Boston College theologian Brian D. Robinette shared his work integrating mimetic theory with Christian contemplative practice. Distilling the wisdom of the desert monastics and contemporary teachers like Belden Lane and Martin Laird, Brian described multiple ways contemplative practice loosens mimetic binds, freeing us from rivalry with our neighbors in order that we may truly love them. Turning the gaze inward, we come to recognize the many borrowed desires within us! In the “practice of stillness,” we don’t judge those desires or afflicted emotions, we just take notice, “this is what envy feels like,” and without commentary we simply let them go. Stepping back from the many mimetic hooks we encounter on a daily basis, we quietly observe their passage down the stream of conscious awareness. Over time, the contemplative learns “to become creatively ‘indifferent’ (or ‘non-reactive’) to the riot of mimetic comparisons”. Brian offered us this image: “we can become dispassionate witness to the thoughts and desires streaming though us, as though watching particles swirling in a snow globe.” (See his article, “Contemplative Practice and the Therapy of Mimetic Desire,” Contagion 24 [2017], pp. 73-100, quotations from pp. 87 and 89.)

Role Playing

Jonathan Brenneman, Coordinator for Israel/Palestine Partners in Peacemaking, Mennonite Church USA, presented on “The Spiritual Practice of Nonviolent Direct Action.” A member of Christian Peacemaking Teams (CPT), he stood with victims of aggression in Hebron (Palestine), at Standing Rock, and in South Africa. Jonathan shared faith-based strategies focused on de-escalating conflict and improving conditions for victims of oppression and violence. Following the poet Joy Harjo, Jonathan emphasized that we treat the enemy as worthy of engagement. Do not demonize the oppressors, but view them as mistaken. Include them in solutions understood as correction rather than victory. Jonathan described a critical moment in Hebron when the checkpoints closed suddenly, making it difficult for Palestinian school children to return home. CPT utilized their training to engage the soldiers as part of the solution rather than treating them as enemies worthy only of hate. Jonathan concluded by engaging us in role play between the victim, the aggressor, and active bystanders able to disrupt the status quo. He equipped us with an extensive list of best practices: “feel the discomfort, assess what’s happening, be aware of how many people are around, be aware of exists.…” (The entire list is on our website.) The final word: “Remember that the aggressor is loved by God and wants to act positively.” Jonathan quoted Thomas Merton: “The tactic of nonviolence is a tactic of love that seeks the salvation and redemption of the opponent, not his castigation, humiliation, and defeat” (Conjectures of a Guilty Bystander [Image, 1968] 86).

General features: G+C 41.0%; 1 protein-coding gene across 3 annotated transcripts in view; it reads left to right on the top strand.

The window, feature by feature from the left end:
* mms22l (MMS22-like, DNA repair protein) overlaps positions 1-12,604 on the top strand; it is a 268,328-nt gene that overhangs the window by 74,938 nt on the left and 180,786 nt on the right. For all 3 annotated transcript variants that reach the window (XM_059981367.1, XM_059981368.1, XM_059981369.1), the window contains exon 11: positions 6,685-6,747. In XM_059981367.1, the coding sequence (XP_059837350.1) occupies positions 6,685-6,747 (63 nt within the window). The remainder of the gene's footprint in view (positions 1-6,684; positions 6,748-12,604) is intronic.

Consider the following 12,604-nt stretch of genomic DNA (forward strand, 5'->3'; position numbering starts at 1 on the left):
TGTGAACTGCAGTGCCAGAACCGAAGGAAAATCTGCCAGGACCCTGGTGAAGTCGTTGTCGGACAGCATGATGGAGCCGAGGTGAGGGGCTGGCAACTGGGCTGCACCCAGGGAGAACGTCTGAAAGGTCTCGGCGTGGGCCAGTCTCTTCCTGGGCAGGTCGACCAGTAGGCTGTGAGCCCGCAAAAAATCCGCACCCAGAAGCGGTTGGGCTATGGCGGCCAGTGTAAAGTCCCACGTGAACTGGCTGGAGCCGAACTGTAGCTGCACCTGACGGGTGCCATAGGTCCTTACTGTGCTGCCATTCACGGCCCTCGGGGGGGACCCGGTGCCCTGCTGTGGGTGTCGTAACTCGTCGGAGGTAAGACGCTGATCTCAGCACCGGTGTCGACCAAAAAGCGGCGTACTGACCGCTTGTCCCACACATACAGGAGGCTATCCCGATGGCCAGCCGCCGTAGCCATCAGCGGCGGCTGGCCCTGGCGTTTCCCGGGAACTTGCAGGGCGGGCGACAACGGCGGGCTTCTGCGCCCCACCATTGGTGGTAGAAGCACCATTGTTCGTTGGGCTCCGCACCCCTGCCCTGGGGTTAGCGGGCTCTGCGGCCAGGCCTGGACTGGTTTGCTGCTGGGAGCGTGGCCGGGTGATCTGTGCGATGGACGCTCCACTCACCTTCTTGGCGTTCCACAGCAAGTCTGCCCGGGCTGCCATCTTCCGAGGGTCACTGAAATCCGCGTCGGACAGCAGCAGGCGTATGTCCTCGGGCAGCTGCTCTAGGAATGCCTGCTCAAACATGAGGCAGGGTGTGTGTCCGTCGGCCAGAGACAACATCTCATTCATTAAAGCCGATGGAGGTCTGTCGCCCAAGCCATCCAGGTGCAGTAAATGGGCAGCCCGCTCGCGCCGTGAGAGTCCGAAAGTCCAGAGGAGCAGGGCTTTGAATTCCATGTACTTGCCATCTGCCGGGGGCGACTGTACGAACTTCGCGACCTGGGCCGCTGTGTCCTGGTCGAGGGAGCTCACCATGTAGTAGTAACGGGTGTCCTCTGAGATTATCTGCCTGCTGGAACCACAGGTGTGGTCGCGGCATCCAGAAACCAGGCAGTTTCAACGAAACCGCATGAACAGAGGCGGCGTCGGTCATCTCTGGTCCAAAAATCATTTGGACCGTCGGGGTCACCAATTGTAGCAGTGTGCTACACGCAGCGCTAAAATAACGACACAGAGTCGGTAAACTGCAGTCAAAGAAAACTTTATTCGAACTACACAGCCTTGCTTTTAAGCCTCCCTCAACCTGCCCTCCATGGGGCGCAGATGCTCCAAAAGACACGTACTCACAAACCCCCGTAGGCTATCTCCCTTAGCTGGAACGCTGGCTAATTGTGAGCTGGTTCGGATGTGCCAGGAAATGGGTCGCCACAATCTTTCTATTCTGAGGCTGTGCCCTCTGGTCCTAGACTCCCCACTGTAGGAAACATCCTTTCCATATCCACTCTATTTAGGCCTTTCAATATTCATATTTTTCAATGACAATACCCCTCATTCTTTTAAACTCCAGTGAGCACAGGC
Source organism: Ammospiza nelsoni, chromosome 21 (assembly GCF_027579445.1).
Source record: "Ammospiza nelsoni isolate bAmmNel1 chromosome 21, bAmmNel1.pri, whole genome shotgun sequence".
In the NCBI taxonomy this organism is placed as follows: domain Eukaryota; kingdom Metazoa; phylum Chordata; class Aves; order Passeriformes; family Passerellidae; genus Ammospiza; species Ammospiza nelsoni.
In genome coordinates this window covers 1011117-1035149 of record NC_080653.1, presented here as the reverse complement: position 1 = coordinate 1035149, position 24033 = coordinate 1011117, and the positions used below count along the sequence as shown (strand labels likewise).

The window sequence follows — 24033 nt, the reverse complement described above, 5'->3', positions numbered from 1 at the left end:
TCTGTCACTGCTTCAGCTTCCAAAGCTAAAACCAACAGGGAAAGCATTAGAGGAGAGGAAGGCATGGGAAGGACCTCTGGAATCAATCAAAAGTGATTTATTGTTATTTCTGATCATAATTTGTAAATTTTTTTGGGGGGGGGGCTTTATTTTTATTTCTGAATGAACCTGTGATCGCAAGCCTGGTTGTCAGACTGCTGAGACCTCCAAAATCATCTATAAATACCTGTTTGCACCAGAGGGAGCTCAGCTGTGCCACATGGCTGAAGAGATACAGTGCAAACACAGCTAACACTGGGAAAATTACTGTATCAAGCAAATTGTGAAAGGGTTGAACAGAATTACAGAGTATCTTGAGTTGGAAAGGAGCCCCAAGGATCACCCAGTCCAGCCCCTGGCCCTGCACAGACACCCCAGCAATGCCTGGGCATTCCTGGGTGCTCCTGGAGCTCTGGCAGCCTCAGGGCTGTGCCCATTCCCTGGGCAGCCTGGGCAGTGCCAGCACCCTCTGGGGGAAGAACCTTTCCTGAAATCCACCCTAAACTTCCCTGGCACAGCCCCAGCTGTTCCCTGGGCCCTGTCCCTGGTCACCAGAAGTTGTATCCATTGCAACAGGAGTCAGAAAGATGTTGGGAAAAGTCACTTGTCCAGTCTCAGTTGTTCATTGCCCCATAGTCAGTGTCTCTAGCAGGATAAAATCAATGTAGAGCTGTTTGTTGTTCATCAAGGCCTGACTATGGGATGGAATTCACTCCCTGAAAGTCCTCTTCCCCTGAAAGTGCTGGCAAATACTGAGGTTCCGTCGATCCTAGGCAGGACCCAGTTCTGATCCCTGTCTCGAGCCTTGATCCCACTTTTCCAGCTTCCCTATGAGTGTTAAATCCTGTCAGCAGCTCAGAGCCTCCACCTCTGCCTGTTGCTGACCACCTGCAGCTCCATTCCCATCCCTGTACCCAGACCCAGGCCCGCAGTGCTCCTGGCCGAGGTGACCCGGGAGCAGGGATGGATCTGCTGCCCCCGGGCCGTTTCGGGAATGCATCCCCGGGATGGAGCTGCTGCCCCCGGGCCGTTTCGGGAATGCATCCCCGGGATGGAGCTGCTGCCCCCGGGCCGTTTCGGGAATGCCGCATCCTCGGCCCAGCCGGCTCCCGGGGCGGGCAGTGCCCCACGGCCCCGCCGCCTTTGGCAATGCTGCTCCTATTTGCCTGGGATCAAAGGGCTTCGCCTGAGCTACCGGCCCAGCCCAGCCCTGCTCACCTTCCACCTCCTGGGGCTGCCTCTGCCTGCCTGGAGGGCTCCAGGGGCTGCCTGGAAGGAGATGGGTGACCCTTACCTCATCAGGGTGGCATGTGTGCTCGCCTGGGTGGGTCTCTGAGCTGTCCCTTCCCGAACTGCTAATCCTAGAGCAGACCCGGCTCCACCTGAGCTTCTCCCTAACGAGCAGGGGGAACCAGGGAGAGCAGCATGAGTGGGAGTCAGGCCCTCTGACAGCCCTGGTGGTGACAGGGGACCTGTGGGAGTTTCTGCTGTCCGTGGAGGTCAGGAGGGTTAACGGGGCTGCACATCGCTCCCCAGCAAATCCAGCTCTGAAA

Elder CW Harris, founder of Intersection of Change (formerly Newborn Holistic Ministries), led an ecumenical worship service honoring his mentor, Gordon Cosby, founder of Church of the Savior in Washington, DC. His sermon described how he, a young black man, was “seized by a great affection.” Cosby introduced him not only to mimetic theory, but to a communal faith life shared with the victim—the homeless, junkies, ex-convicts. Cosby’s witness helped CW rise above anger and resentment, the collective response of many young blacks to the crushing reality of racism. Today CW continues to share that communal life in his community, Sandtown, Baltimore, a neighborhood ravaged by race riots in the ’60s and more recently by the War on the Drugs. Since the death of Freddie Gray, Sandtown has been at the center of the conflict between police and people of color. In the midst of the crisis, CW, building on the positive models he received from Gordon Cosby, has worked tirelessly to de-escalate the violence.

With recent events in Charlottesville, these are practices and models we sorely need.

Where do go from here? In our final conference session all those in attendance agreed we would create an online resource for those interested in cultivating the spiritual practices presented at the conference. We also invite you to join our Facebook page and participate on our Facebook discussion page. Please go to our website and consider becoming a member and/or making a donation.

Join us next year:
2018 Theology & Peace Conference
“Accepting the Invitation to the Beloved Community”